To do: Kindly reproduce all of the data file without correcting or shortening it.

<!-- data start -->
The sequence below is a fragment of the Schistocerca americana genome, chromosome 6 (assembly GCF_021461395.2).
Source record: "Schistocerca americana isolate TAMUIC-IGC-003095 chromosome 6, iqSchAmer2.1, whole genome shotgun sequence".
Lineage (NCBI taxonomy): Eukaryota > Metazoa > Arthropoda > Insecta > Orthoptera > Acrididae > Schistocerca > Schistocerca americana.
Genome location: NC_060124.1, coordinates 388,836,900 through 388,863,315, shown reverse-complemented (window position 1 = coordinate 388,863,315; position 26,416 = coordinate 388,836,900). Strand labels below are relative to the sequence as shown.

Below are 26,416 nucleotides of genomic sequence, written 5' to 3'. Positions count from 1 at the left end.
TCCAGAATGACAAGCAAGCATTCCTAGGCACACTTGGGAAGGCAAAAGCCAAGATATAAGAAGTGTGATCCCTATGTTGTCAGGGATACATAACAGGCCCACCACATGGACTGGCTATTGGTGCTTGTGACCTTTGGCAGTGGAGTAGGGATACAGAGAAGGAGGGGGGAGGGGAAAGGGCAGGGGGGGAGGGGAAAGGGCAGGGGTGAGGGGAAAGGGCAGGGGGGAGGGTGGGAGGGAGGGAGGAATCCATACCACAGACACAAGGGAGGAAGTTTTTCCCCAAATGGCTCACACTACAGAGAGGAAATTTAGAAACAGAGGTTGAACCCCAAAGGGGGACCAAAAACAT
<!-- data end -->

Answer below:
The sequence below is a fragment of the Schistocerca americana genome, chromosome 6 (assembly GCF_021461395.2).
Source record: "Schistocerca americana isolate TAMUIC-IGC-003095 chromosome 6, iqSchAmer2.1, whole genome shotgun sequence".
Lineage (NCBI taxonomy): Eukaryota > Metazoa > Arthropoda > Insecta > Orthoptera > Acrididae > Schistocerca > Schistocerca americana.
Genome location: NC_060124.1, coordinates 388,836,900 through 388,863,315, shown reverse-complemented (window position 1 = coordinate 388,863,315; position 26,416 = coordinate 388,836,900). Strand labels below are relative to the sequence as shown.

Below are 26,416 nucleotides of genomic sequence, written 5' to 3'. Positions count from 1 at the left end.
TCCAGAATGACAAGCAAGCATTCCTAGGCACACTTGGGAAGGCAAAAGCCAAGATATAAGAAGTGTGATCCCTATGTTGTCAGGGATACATAACAGGCCCACCACATGGACTGGCTATTGGTGCTTGTGACCTTTGGCAGTGGAGTAGGGATACAGAGAAGGAGGGGGGAGGGGAAAGGGCAGGGGGGGAGGGGAAAGGGCAGGGGTGAGGGGAAAGGGCAGGGGGGAGGGTGGGAGGGAGGGAGGAATCCATACCACAGACACAAGGGAGGAAGTTTTTCCCCAAATGGCTCACACTACAGAGAGGAAATTTAGAAACAGAGGTTGAACCCCAAAGGGGGACCAAAAACAT